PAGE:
One side of the blade guide mounts needed
to be adjustable, the other can be solid.
That way I can make one side of the frame
where the log will rest on it and make the
other side adjustable depending on the size
of the log. The frame is still upside down
so the blade guide mount on the right will
be on the left when it's ready to be used.
square channel is more expensive than L angle
so to make the adjustment arms i just welded
two L angles together. Fitting a smaller in a
larger one makes it slide in and out. I'll
take some nuts and bolts and and weld a few
on the outside square to serve as adjustments
so I can make sure the guides meet the blade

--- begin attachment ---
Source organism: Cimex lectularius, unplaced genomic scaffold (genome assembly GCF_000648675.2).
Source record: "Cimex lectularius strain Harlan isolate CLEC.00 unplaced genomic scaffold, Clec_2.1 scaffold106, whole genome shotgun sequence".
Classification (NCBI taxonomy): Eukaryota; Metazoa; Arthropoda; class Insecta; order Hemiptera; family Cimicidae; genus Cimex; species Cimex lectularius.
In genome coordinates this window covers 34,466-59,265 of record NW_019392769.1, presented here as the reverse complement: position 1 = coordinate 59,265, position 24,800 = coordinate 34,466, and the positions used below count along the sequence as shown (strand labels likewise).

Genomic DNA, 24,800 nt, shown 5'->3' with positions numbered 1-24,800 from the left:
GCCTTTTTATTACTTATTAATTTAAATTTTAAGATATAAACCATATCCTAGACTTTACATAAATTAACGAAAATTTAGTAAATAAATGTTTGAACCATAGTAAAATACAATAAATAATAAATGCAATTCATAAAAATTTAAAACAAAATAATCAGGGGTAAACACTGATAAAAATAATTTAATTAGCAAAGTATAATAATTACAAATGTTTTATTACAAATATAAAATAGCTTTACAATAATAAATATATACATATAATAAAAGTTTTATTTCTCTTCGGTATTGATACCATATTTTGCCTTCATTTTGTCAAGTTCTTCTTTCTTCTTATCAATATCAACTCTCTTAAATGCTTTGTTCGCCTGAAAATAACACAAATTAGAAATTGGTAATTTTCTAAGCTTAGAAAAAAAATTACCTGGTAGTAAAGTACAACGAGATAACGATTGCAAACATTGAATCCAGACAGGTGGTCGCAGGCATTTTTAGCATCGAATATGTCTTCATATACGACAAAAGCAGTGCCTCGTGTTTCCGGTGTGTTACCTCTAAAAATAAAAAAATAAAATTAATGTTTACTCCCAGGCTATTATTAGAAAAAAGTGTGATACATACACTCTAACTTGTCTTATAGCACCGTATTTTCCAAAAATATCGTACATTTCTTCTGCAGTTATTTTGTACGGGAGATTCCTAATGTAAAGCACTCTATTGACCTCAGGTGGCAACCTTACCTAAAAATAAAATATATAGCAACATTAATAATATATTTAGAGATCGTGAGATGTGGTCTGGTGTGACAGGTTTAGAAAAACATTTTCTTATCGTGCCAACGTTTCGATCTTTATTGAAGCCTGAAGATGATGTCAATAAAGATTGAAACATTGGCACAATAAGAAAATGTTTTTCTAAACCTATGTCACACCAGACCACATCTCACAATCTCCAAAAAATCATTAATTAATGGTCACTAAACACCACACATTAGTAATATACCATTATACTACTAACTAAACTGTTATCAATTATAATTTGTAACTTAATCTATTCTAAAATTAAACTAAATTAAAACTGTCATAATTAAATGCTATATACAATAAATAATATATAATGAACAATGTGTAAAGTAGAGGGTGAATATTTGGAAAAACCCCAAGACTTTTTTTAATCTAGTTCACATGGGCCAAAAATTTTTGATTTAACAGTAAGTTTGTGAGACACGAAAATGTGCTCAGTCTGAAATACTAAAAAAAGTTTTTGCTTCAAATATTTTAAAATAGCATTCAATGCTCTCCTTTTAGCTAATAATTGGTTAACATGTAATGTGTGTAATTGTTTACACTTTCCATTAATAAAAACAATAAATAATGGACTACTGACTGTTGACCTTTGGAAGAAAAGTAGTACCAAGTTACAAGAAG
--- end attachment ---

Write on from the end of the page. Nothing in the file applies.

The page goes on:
level and straight. Both are able to push in
and out to line up with the blade and how it
rides on the wheels. Those too will have
adjustment bolts and nuts for alignment and
to make solid so the blade keeps straight
I understand that the ideal position is to have the blade wheels facing forward about
3/32" to help it cut through knots and keep going. So that I can adjust on the wheel
adjustments and then blade guides help stabilize the blade. I need to put some
pressure on the guides but I really don't know that yet. So in my design I'm trying to
make sure I can do those adjustments. I'm hoping I have enough slop in the square
channels to get the full range of adjustments. I would hate to have to cut these
mounts out just to make them a bit longer or move them left or right, or whatever.